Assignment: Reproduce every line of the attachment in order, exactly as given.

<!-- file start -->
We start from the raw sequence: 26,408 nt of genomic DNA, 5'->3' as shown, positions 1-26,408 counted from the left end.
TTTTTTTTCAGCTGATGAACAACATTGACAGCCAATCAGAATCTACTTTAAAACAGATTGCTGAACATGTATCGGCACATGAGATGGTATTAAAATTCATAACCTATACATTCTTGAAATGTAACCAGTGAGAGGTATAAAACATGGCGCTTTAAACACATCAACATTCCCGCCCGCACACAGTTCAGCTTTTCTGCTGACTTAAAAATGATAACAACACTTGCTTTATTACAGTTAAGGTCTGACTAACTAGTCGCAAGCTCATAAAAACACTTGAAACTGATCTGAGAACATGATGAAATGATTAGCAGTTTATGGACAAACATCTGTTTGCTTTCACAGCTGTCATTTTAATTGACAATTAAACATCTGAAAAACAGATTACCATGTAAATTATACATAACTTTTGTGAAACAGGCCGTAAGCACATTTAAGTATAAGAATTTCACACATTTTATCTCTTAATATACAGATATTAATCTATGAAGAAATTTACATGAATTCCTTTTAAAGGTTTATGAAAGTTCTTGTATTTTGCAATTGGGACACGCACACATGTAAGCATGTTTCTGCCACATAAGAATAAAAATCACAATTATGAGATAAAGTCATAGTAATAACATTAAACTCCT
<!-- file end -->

We start from the raw sequence: 26,408 nt of genomic DNA, 5'->3' as shown, positions 1-26,408 counted from the left end.
TTTTTTTTCAGCTGATGAACAACATTGACAGCCAATCAGAATCTACTTTAAAACAGATTGCTGAACATGTATCGGCACATGAGATGGTATTAAAATTCATAACCTATACATTCTTGAAATGTAACCAGTGAGAGGTATAAAACATGGCGCTTTAAACACATCAACATTCCCGCCCGCACACAGTTCAGCTTTTCTGCTGACTTAAAAATGATAACAACACTTGCTTTATTACAGTTAAGGTCTGACTAACTAGTCGCAAGCTCATAAAAACACTTGAAACTGATCTGAGAACATGATGAAATGATTAGCAGTTTATGGACAAACATCTGTTTGCTTTCACAGCTGTCATTTTAATTGACAATTAAACATCTGAAAAACAGATTACCATGTAAATTATACATAACTTTTGTGAAACAGGCCGTAAGCACATTTAAGTATAAGAATTTCACACATTTTATCTCTTAATATACAGATATTAATCTATGAAGAAATTTACATGAATTCCTTTTAAAGGTTTATGAAAGTTCTTGTATTTTGCAATTGGGACACGCACACATGTAAGCATGTTTCTGCCACATAAGAATAAAAATCACAATTATGAGATAAAGTCATAGTAATAACATTAAACTCCT